12.12.2007

Rantfest 2007

Things in restaurant land are complicated right now and it's not just Christmas parties, New Years menus, and a looming January drop in business that has people talking.

With the dollar down and models demanding to be paid in Euros, where do our priorities lie as far as eating out is concerned? As the organic/local/sustainable argument rages on, and cooks continue to disappear, it would seem the TV ideal of being a chef is becoming more of a fantasy. What is it that diners want? Is it short ribs at Chow, meatloaf at Presidio Social Club, or the tasting menu at La Folie?

Now I know what you're thinking: Chow and PSC do not exist to serve the same purpose as a 4 star do. And I would agree--for most people dining at a 4 star is for a very special occasion. A steak frites is for satiety. So where is the line being blurred? For starters, if you're basing your dining destinations on the Bauer star system, you're in for some tough choices. Why go to Boulevard and pay $44 for your lamb when you could have a similar dish for a similar price in a "4 star" setting? And what makes for a 4 star setting? Are the dining rooms of Aqua, Jardiniere, Masa's, Redd, or Mina any less beautiful than the elite 6?

*A quick disclaimer: I do not to place too much importance on the reviews of Bauer--but if you're in the industry, and you work in the Bay Area, you know exactly what this mans words can do to your business. Never mind the yelpers. Love him or hate him, Bauer pretty much has this gig nailed down.

As more and more restaurants start to offer organic locally farmed produce and meats, costs are going to rise. Are those organic carrots really worth the same amount as the sand dabs you're selling as a special? Which leads me to my next point: At what point in the menu price inflation game does the diner just say "fuck it"? If the steak frites at Chow suddenly cost $30, then what? Do we need the escape of a special night out in this stress filled world? Or are we going to reach a point where we abandon the idea of treating ourselves to something as frivolous as an expensive (or even not so expensive) meal? (And just think: if I hadn't eaten at Coco500 at all last year, I would've had enough money for a trip to New York.)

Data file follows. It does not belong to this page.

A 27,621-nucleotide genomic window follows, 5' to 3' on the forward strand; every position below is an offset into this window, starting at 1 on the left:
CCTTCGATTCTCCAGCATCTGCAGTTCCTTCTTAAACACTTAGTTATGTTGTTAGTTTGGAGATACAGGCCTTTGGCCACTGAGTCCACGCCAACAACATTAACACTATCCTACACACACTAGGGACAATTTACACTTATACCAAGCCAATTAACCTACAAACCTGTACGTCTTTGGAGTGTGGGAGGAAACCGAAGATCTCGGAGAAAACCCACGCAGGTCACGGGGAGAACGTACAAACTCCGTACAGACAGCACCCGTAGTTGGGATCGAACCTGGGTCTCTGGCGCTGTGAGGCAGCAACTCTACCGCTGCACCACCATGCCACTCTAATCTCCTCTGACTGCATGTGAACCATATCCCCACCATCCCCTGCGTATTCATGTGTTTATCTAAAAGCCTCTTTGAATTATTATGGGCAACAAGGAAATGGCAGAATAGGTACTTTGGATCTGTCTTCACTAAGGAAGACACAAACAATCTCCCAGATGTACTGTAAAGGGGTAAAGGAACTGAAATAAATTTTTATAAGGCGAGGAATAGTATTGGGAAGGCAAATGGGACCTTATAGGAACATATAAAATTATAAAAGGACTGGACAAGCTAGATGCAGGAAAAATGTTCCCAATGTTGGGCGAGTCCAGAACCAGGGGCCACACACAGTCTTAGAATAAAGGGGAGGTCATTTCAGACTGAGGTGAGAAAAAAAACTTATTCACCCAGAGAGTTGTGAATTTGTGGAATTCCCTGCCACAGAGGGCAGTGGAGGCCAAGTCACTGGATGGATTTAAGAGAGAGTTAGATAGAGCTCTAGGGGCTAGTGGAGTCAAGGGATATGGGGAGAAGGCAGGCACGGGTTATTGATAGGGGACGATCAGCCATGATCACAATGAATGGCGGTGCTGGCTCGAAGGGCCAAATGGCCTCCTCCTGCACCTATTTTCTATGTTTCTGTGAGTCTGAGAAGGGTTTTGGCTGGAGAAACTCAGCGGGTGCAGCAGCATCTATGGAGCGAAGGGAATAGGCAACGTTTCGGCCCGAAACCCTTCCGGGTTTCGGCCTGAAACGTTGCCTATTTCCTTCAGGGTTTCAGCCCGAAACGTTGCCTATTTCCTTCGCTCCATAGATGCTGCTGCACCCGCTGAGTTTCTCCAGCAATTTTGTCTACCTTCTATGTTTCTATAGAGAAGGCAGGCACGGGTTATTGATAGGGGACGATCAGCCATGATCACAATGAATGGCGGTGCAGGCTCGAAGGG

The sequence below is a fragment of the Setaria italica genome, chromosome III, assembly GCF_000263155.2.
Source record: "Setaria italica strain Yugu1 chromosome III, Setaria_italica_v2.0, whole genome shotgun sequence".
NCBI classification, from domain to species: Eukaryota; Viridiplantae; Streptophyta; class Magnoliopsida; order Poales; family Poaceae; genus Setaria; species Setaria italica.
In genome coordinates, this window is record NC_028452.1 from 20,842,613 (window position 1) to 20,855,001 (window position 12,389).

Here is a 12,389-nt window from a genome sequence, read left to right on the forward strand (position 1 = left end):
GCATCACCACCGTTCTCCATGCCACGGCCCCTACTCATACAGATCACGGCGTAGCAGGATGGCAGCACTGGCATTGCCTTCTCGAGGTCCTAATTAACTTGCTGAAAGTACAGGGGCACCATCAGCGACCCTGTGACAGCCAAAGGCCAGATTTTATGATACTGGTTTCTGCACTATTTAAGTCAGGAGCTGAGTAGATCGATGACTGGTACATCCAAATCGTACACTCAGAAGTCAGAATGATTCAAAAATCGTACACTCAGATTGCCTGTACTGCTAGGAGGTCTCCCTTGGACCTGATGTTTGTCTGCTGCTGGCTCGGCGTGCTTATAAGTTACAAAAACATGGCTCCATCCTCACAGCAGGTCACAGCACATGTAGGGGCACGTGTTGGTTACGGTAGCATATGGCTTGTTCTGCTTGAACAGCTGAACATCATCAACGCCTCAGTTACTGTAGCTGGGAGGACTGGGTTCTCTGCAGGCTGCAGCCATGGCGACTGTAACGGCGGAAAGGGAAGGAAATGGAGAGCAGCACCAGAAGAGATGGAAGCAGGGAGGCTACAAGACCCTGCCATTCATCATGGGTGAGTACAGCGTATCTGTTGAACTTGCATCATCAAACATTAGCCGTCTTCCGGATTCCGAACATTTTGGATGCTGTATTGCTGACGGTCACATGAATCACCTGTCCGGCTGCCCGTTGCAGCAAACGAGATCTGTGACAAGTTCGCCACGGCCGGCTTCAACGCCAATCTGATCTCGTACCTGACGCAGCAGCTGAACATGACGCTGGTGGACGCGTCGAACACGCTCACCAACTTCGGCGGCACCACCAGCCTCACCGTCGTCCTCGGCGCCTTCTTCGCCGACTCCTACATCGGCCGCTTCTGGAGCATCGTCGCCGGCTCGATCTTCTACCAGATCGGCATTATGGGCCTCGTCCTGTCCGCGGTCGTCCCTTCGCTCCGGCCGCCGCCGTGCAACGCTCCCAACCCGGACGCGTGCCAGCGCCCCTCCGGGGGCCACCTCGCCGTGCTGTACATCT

Anyone that thinks getting into this industry is going to be their step into a Food Network dream life is going to be sorely disappointed.

OK, enough of that.


Notes.

  • A movie stars kid is coming to work in my kitchen. This should be interesting.
  • Pot de Pho opened on Geary, where Spanish Fly used to be. It's one block from my front door. But is it bullshit to pay 10$ for a bowl of pho--even if the stock is made from kobe beef bones? Only the taste will tell, I guess. Either way, I imagine i'll see fewer roaches there than I do at Tu Lan.
  • Is Guitar Hero and Rock Band harder or easier for actual musicians?
  • Alien vs Predator 2. Who the fuck is going to go see this on Christmas Day?







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3 comments:

dylan said...

Dude, AVP? I am so there on Christmas day!

Busy all the time. said...

in party insanity also...i know what you mean. ugh.

Gracie said...

Just and interjection.......Guitar hero is way harder for actual guitarists. I tried it once, and my hand was instinctively going up the neck on the higher notes of the riffs. It wasn't pretty.

Just like to say again..... great blog. I can't stop reading it. I might reach the first post by the end of the night.